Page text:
Due to the central government paying compensation in exchange for the land parcel it took over to build the Mumbai-Ahmedabad High-Speed Rail, villagers have reportedly become billionaires.
Must Watch: Would you live on 3D Printed Mars for a year for $60,000?
The house in question sits on the side of the busiest street in the Antroli village in Palsana taluka of Surat district. It’s the one that leads to the gram panchayat headquarters. A swanky three-storey structure, it is coloured tastefully in ivory and chocolate brown; the front door secured by a biometric scanner. A solar panel sits tight on the roof. The ground level leads to a plush living area on the first floor, with an airy terrace that houses a swing, a staple in most homes in Gujarat.
On the sofa sits Indravadan Vyas, the village priest, and his son Parimal, who has followed in his father’s footsteps, serving the village with sacred know-how. “You can either view it as karma or dharma. In karma, God rewards you for your good deeds. In dharma, you tell God what you wish for,” says Parimal stoically.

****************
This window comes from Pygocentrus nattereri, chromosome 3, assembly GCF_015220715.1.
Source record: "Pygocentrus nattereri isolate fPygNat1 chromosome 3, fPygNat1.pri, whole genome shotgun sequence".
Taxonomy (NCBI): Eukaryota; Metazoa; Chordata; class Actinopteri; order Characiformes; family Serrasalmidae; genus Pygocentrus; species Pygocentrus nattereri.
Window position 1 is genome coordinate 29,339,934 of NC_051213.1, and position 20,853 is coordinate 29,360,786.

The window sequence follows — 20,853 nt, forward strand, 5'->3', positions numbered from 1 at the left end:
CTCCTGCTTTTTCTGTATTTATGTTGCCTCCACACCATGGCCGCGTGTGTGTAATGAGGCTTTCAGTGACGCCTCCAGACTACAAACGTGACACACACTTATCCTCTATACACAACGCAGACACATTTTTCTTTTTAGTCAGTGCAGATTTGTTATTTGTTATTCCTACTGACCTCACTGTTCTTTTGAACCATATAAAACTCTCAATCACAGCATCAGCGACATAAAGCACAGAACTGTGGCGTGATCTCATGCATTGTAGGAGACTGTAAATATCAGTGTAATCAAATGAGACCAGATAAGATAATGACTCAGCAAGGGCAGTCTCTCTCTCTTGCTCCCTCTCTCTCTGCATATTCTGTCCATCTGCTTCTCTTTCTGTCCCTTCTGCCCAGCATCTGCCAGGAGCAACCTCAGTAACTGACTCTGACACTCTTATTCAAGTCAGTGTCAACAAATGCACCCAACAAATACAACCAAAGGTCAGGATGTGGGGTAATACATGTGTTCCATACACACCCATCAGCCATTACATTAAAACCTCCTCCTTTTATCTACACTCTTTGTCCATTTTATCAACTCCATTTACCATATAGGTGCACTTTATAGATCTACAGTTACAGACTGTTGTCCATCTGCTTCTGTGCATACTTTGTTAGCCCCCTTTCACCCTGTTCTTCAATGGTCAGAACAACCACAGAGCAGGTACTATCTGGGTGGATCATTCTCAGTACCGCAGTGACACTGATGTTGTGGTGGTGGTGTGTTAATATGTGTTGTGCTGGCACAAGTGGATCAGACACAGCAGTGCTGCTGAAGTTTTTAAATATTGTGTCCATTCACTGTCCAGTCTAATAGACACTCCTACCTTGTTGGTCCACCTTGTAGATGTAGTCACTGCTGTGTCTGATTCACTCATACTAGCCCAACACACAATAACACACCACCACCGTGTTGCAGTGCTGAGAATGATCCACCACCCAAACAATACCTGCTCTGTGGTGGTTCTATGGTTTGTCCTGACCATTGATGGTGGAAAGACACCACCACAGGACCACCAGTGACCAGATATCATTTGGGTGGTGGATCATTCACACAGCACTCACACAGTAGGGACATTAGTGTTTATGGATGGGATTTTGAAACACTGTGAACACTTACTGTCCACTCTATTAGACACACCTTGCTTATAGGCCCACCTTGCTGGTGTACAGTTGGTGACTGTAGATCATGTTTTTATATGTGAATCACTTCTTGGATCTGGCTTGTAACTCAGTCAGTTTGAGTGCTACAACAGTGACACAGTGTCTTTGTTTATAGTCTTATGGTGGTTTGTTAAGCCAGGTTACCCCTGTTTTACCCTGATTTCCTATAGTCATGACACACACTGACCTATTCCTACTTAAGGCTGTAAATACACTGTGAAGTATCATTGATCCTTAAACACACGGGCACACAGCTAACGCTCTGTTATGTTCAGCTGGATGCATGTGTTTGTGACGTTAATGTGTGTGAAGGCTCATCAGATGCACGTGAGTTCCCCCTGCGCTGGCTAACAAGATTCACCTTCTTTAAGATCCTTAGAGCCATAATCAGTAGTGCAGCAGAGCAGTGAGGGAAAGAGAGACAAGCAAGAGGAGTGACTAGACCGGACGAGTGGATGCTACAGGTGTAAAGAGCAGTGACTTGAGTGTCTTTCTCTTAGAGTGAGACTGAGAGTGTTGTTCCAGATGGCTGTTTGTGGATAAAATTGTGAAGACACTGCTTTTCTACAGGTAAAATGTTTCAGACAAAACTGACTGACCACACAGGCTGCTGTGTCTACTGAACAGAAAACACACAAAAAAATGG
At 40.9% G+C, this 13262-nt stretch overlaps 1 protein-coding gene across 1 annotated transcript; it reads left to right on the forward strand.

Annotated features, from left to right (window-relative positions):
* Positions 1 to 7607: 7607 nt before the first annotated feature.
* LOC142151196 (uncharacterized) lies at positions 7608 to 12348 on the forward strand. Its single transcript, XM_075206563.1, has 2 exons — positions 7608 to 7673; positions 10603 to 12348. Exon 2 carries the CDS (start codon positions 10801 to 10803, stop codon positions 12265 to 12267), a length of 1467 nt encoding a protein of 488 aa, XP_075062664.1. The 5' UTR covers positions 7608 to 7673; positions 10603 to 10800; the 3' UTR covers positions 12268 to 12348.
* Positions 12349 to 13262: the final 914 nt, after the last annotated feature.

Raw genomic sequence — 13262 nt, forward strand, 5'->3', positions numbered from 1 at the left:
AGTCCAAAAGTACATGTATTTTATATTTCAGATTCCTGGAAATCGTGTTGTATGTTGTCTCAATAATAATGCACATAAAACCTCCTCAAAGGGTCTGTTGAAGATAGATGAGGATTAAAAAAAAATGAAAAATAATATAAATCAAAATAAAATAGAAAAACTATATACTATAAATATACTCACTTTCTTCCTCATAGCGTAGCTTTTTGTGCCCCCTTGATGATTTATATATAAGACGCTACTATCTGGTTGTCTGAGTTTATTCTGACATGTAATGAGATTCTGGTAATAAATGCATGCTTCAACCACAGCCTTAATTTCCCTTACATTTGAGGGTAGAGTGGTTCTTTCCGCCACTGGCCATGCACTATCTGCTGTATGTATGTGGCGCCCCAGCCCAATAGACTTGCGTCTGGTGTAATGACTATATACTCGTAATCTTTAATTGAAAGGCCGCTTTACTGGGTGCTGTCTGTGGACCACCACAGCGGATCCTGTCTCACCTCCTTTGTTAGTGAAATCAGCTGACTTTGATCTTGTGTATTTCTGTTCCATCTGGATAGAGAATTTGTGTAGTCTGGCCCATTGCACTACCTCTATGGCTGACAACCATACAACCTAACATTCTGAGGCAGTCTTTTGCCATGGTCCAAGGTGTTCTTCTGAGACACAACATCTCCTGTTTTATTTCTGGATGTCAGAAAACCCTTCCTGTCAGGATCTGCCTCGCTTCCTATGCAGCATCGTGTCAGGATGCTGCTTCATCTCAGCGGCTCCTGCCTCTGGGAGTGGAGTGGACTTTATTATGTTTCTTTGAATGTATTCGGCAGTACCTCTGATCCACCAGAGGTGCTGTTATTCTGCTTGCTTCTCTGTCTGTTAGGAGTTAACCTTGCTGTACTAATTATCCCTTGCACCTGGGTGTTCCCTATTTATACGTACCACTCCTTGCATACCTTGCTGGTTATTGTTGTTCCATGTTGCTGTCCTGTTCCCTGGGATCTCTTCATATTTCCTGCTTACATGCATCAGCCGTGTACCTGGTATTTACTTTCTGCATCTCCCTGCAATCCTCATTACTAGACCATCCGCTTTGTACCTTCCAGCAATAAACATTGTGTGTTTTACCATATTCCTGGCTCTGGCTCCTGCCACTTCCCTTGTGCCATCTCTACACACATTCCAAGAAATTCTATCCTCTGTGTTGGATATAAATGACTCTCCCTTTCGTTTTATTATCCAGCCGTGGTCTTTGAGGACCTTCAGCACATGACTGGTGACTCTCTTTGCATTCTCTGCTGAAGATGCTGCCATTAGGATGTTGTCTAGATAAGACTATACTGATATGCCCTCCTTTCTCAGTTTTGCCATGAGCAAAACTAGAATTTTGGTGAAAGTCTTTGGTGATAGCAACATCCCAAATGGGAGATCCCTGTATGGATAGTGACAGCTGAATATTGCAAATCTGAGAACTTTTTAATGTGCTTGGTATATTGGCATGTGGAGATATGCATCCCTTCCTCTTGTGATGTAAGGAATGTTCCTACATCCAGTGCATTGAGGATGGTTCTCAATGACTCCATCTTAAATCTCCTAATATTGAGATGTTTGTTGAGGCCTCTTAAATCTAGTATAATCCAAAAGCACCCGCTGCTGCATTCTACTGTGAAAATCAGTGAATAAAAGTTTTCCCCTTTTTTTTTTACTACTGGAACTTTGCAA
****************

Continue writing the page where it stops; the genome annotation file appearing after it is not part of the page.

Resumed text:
The wiry, bearded man is in a philosophical mood for good reason. Till three years ago, the family had a five-figure monthly income which they earned by conducting rituals in Antroli and neighbouring villages. Their home was a modest two-storey structure sitting deeper inside the village.
Then, in 2019, Indravadan witnessed Rs 34 crore drop into his bank account, all of it tax free; all of it legal. All beyond his wildest dreams. “You can either call it logic or magic,” Parimal continues.
Subscribe to GreatGameIndia
Indigenous “warriors,” consisting of young men from the Amazon village of Sao Luis, patrol the Javari River while defending their territory using bows and spears.